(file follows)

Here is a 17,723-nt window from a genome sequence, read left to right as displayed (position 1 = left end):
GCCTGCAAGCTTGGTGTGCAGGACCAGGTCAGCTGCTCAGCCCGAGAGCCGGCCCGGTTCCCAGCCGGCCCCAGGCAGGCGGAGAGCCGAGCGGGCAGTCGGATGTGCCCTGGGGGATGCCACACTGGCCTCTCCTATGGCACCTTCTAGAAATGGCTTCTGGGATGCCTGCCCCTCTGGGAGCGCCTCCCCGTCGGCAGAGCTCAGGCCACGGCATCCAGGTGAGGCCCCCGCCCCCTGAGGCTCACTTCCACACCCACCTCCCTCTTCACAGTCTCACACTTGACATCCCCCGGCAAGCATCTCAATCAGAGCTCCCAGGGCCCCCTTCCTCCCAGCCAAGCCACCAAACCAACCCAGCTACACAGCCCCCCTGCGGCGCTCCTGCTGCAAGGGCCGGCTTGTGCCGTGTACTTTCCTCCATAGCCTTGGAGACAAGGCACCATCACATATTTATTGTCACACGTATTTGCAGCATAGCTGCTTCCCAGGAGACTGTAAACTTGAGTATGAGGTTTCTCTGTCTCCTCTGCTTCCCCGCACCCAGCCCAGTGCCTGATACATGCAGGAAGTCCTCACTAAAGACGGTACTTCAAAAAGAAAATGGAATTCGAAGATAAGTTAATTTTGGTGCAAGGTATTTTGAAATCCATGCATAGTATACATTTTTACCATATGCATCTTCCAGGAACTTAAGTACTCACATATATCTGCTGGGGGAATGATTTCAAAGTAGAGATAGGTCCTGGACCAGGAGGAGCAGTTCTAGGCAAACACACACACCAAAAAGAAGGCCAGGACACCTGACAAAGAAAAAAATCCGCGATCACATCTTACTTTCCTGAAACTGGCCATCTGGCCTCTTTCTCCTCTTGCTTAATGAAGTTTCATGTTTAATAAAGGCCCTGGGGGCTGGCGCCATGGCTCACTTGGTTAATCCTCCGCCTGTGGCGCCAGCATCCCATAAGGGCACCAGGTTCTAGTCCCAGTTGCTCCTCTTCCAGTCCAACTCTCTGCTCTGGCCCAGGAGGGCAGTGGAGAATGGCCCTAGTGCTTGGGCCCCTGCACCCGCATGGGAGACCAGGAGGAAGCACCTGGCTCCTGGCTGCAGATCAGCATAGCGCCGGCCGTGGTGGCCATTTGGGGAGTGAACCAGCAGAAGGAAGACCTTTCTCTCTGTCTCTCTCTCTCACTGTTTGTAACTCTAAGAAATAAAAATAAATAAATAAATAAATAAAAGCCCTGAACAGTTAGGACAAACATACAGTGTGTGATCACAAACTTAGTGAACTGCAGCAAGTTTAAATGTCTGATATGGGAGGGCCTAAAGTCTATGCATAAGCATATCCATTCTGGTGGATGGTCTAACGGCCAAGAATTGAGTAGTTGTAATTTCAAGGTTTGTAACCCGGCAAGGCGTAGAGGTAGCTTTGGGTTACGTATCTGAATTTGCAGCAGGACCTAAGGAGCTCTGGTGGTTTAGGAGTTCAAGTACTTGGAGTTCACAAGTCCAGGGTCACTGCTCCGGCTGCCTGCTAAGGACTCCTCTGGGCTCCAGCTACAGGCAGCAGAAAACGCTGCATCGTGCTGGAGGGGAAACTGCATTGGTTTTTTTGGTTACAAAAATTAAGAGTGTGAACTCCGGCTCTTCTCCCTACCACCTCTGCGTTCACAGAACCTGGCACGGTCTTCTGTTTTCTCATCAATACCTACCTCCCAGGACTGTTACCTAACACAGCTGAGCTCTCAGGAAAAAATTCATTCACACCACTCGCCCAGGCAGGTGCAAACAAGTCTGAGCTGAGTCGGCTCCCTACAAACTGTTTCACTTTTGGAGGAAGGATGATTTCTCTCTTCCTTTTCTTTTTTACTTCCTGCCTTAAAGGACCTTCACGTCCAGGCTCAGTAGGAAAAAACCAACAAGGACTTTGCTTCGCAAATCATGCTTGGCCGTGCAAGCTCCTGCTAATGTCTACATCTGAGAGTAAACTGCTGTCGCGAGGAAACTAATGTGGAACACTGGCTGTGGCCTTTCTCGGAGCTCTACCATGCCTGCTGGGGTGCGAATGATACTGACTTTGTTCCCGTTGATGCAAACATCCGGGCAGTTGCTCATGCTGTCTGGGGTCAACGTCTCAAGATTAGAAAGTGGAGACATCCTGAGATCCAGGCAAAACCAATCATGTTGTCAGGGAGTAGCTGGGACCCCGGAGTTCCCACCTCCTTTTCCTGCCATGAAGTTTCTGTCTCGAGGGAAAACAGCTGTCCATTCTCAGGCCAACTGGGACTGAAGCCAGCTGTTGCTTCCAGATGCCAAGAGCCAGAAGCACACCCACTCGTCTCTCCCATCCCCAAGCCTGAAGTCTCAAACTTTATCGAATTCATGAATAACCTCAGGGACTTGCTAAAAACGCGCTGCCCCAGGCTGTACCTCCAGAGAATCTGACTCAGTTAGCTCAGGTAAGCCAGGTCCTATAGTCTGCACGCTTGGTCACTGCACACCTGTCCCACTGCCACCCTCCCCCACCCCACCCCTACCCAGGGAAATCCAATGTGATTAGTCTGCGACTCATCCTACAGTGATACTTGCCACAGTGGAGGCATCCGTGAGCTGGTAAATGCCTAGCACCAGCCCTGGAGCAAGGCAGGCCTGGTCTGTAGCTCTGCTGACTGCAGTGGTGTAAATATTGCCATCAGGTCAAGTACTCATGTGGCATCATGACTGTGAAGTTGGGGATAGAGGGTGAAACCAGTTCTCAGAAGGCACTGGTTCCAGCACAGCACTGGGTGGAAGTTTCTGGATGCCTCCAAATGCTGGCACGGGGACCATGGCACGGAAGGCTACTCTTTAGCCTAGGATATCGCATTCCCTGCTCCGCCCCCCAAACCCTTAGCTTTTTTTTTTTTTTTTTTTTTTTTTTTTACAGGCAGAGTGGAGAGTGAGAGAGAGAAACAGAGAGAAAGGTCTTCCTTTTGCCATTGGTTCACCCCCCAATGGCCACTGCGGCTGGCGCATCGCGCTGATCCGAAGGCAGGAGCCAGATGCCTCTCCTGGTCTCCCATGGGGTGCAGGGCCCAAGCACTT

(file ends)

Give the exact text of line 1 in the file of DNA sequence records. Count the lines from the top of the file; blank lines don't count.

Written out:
Here is a 17,723-nt window from a genome sequence, read left to right as displayed (position 1 = left end):